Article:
|February 6, 2009|
Just under 600,000 jobs were cut by employers in January, the largest amount since December 1974, as unemployment rate goes higher.
The U.S. Labor Department released figures this morning that shows a loss of 598,000 jobs in last month, pushing the country’s unemployment rate to 7.6 percent — the highest since September 1992 — and marking the 13th consecutive month of job losses. All told, more than 3.5 million jobs have been lost since the current recession started.
Slightly more jobs were lost in December, as the Labor Department also released revised numbers — saying that the economy lost 577,000 jobs that month (higher than the original figure of 524,000).
Job losses were felt in the same sectors of the economy as in previous months, with manufacturing cutting 207,000 jobs, construction slashing another 111,000 jobs, professional and business services eliminating 121,000 positions, retailing slashing 45,000 jobs, and leisure and hospitality employers cutting 28,000 jobs.
There was some small good news, as employment gains were seen in education and health services, as well as in the government.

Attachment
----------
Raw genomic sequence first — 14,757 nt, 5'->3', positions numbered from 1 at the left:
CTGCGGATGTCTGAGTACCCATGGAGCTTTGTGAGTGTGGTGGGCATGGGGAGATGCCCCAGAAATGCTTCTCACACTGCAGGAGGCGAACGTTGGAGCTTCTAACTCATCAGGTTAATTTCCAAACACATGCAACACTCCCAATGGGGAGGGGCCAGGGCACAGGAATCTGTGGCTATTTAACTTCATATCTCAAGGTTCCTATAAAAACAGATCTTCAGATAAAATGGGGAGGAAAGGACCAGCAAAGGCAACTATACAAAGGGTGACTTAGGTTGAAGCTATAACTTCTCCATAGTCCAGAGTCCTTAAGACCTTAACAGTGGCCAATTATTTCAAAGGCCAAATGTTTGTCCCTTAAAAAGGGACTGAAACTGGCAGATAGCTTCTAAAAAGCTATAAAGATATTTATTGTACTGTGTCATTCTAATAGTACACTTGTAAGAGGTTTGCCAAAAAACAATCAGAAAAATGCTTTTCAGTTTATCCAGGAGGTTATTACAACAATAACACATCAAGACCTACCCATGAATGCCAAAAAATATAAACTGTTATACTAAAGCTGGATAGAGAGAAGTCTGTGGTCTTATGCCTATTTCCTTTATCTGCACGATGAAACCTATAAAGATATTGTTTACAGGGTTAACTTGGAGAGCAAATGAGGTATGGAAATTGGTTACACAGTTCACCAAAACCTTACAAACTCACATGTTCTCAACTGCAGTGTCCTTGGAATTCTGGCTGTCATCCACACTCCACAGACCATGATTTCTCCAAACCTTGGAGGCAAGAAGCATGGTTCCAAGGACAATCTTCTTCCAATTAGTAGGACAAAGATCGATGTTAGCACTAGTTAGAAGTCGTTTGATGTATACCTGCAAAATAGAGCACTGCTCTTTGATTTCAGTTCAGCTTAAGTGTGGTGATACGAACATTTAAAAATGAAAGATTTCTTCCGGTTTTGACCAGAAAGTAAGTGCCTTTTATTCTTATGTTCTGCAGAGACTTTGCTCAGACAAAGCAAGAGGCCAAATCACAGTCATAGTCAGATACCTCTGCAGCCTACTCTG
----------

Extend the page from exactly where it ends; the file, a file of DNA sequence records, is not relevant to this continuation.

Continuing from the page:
In a previous report, it was reported that last week the number of Americans filing first-time jobless claims reached a 26-year high, with 626,000 requesting aid.
|February 4, 2009|
We won’t know until Friday’s report from the Labor Department, but experts predict as many as 600,000 jobs were lost in January.
The ADP Employer Services report, a monthly review of manufacturing and service jobs based on payroll data, estimates that employers cut 522,000 jobs in the U.S. in January.
Other experts put the number of jobs lost in January anywhere from 520,000 to 600,000… with expectations that the nation’s unemployment rate will jump to 7.5 percent (from the current 7.2 percent) — the highest level in 16 years. Some expect the unemployment number to jump even higher, perhaps closer to 8 percent, depending on the size of the job cuts.
These loses continue the trend set in January of last year. The U.S. lost almost 2.6 million jobs in 2008 — the most since 1945.
Meanwhile, more companies are announcing layoffs, from PNC Financial Services (which gobbled up National City and is facing serious redundancies of operations) — which plans cuts of 5,800 jobs — to Liz Claiborne, Inc., which is eliminating 725 jobs, and King Pharmaceuticals, Inc., which is cutting 520 jobs.
|February 1, 2009|